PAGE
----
Comic Relief set to drop celebrity-led appeals following backlash
According to BBC News, films in which white celebrities are filmed promoting on the behalf of charities are said to be getting the boot, with new campaigns instead being fronted by those that the charity intends to help. The change follows backlash that white-celebrity led campaigns to promote ‘poverty tourism’ and rely on unfair stereotypes.
Past campaigns, such as the one fronted by Ed Sheeran in Liberia last year for Comic Relief, have been slated by those such as MP David Lammy. He criticised the campaign in a film for BBC’s Daily Politics for diluting the individual identities of African nations and presenting them as stereotyped "victims to be pitied", stripping away their ability to speak for themselves in favour of the white saviour narrative.
The Ed Sheeran fronted campaign even won a Radi-Aid Award from an aid watchdog for the “most offensive” campaign of the year, as the judges accused it of unabashed “poverty tourism”. Chief executive of Sports Relief, Liz Warner, responded to the backlash in the Guardian:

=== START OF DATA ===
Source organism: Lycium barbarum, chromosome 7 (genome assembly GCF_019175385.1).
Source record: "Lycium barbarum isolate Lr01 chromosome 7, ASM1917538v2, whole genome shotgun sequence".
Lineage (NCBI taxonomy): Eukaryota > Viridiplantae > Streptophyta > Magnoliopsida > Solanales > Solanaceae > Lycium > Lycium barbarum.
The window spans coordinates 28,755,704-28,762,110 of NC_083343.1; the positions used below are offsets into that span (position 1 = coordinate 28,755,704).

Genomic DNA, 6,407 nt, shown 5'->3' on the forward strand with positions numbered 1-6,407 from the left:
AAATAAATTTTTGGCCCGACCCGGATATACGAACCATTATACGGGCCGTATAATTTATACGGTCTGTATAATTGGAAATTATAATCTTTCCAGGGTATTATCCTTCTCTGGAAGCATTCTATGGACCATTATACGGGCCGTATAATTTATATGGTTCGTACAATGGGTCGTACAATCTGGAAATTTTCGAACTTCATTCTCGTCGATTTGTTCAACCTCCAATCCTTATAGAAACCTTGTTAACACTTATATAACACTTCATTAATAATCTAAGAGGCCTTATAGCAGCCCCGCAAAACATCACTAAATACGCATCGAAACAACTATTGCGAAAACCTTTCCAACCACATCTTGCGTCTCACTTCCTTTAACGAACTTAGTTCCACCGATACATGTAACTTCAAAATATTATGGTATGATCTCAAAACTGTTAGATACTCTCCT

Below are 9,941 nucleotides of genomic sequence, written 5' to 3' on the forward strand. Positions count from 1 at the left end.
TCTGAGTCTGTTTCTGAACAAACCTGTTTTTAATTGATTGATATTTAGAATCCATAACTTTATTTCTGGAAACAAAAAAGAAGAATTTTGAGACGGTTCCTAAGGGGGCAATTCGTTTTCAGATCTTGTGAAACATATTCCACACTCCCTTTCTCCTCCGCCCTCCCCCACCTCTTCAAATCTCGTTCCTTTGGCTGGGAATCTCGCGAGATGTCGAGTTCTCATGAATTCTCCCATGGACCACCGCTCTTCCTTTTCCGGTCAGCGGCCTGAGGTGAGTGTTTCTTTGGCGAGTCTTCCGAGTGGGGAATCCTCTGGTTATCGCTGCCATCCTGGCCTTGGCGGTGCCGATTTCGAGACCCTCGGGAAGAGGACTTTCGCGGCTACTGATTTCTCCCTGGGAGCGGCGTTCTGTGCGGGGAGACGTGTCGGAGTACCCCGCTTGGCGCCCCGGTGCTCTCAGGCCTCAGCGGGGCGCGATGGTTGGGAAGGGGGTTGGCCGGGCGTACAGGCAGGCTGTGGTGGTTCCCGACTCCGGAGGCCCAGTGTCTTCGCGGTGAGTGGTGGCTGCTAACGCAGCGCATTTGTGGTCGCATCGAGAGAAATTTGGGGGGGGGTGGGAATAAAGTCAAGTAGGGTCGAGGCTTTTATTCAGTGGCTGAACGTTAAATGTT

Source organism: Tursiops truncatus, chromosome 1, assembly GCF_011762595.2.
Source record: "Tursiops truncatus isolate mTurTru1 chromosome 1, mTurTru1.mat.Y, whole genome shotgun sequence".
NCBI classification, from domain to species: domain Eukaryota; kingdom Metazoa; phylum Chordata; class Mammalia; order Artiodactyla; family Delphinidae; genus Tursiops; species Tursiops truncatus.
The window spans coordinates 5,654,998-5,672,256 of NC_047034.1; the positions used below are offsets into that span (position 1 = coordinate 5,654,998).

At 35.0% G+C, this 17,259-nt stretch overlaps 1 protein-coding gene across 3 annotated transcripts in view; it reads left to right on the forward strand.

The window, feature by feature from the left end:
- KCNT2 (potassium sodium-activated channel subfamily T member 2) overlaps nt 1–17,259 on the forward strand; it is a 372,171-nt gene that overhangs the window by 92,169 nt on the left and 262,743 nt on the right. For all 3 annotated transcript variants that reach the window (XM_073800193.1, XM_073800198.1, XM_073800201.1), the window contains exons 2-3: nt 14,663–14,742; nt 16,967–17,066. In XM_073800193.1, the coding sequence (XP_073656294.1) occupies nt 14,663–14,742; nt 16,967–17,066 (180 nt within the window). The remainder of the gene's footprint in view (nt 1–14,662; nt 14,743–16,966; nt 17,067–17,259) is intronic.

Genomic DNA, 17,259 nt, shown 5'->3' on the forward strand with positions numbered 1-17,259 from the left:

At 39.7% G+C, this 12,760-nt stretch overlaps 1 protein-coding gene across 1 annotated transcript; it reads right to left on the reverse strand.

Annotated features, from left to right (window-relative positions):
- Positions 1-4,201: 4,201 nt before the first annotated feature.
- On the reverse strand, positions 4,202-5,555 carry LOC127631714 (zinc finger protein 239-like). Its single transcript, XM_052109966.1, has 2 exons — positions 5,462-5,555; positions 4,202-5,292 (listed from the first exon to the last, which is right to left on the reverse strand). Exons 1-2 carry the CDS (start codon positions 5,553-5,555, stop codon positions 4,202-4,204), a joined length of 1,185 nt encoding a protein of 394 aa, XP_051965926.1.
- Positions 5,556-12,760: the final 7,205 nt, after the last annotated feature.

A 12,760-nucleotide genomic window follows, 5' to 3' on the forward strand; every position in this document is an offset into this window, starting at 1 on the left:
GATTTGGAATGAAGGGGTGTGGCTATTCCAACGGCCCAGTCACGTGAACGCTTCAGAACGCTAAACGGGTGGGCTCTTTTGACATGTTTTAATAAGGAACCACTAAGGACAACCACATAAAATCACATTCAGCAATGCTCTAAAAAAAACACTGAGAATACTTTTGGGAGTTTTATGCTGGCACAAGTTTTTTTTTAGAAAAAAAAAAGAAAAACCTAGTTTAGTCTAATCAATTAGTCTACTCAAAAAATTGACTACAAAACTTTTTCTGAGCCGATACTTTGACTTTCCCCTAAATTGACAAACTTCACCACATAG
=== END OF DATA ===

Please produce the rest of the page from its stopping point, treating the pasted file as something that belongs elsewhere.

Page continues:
“You’ll see the films we put into Sports Relief are a step towards that, towards change. People talking the first person in their own voices, with local heroes and heroines talking to us about the work they’re doing. You won’t see a celebrity standing in front of people talking about them. You’ll see people talking for themselves.”
Warner went on to say that they would still be working alongside celebrities, as it was part of the “DNA” of the charity, though was reevaluating how they should best be featured, noting that celebrity appearances were a ‘sure-bet’ when it comes to bringing in funding. David Lammy is “pleased” with the announcement and has said that he hopes future charity campaign films will “empower African people and amplify their voices.”
Sports Relief, which aired on the 23rd March, brought in £38 million on the night, the lowest in a decade; this could be down to a number of factors, not just a change in algorithm, but also the recent Oxfam scandal that may have shaken public faith in donating to large charities.